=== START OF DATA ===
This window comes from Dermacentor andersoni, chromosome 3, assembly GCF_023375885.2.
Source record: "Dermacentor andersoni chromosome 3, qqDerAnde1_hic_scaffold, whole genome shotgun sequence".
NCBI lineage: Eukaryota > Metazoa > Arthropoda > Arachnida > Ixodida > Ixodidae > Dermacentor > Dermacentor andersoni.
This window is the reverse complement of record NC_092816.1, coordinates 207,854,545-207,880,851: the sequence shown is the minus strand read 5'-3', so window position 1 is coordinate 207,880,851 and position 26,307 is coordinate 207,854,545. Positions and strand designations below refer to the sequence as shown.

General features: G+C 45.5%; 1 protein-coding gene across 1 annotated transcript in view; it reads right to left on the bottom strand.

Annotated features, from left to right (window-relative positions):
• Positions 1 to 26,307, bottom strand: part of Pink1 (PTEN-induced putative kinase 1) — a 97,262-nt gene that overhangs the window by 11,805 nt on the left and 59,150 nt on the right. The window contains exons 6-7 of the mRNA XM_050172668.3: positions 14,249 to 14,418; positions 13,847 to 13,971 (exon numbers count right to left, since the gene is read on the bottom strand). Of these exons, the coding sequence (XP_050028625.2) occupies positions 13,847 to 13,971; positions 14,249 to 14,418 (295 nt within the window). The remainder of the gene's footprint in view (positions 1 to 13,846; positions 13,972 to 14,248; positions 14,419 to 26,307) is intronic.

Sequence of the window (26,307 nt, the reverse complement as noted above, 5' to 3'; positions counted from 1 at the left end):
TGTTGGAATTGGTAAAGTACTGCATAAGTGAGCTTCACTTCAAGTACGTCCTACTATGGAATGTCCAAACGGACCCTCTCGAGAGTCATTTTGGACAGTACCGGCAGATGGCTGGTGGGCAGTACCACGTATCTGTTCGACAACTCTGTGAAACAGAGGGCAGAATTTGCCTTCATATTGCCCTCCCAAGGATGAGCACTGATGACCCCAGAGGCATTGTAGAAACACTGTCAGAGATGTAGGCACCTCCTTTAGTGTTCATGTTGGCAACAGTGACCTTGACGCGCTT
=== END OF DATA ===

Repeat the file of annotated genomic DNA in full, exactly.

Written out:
This window comes from Dermacentor andersoni, chromosome 3, assembly GCF_023375885.2.
Source record: "Dermacentor andersoni chromosome 3, qqDerAnde1_hic_scaffold, whole genome shotgun sequence".
NCBI lineage: Eukaryota > Metazoa > Arthropoda > Arachnida > Ixodida > Ixodidae > Dermacentor > Dermacentor andersoni.
This window is the reverse complement of record NC_092816.1, coordinates 207,854,545-207,880,851: the sequence shown is the minus strand read 5'-3', so window position 1 is coordinate 207,880,851 and position 26,307 is coordinate 207,854,545. Positions and strand designations below refer to the sequence as shown.

General features: G+C 45.5%; 1 protein-coding gene across 1 annotated transcript in view; it reads right to left on the bottom strand.

Annotated features, from left to right (window-relative positions):
• Positions 1 to 26,307, bottom strand: part of Pink1 (PTEN-induced putative kinase 1) — a 97,262-nt gene that overhangs the window by 11,805 nt on the left and 59,150 nt on the right. The window contains exons 6-7 of the mRNA XM_050172668.3: positions 14,249 to 14,418; positions 13,847 to 13,971 (exon numbers count right to left, since the gene is read on the bottom strand). Of these exons, the coding sequence (XP_050028625.2) occupies positions 13,847 to 13,971; positions 14,249 to 14,418 (295 nt within the window). The remainder of the gene's footprint in view (positions 1 to 13,846; positions 13,972 to 14,248; positions 14,419 to 26,307) is intronic.

Sequence of the window (26,307 nt, the reverse complement as noted above, 5' to 3'; positions counted from 1 at the left end):
TGTTGGAATTGGTAAAGTACTGCATAAGTGAGCTTCACTTCAAGTACGTCCTACTATGGAATGTCCAAACGGACCCTCTCGAGAGTCATTTTGGACAGTACCGGCAGATGGCTGGTGGGCAGTACCACGTATCTGTTCGACAACTCTGTGAAACAGAGGGCAGAATTTGCCTTCATATTGCCCTCCCAAGGATGAGCACTGATGACCCCAGAGGCATTGTAGAAACACTGTCAGAGATGTAGGCACCTCCTTTAGTGTTCATGTTGGCAACAGTGACCTTGACGCGCTT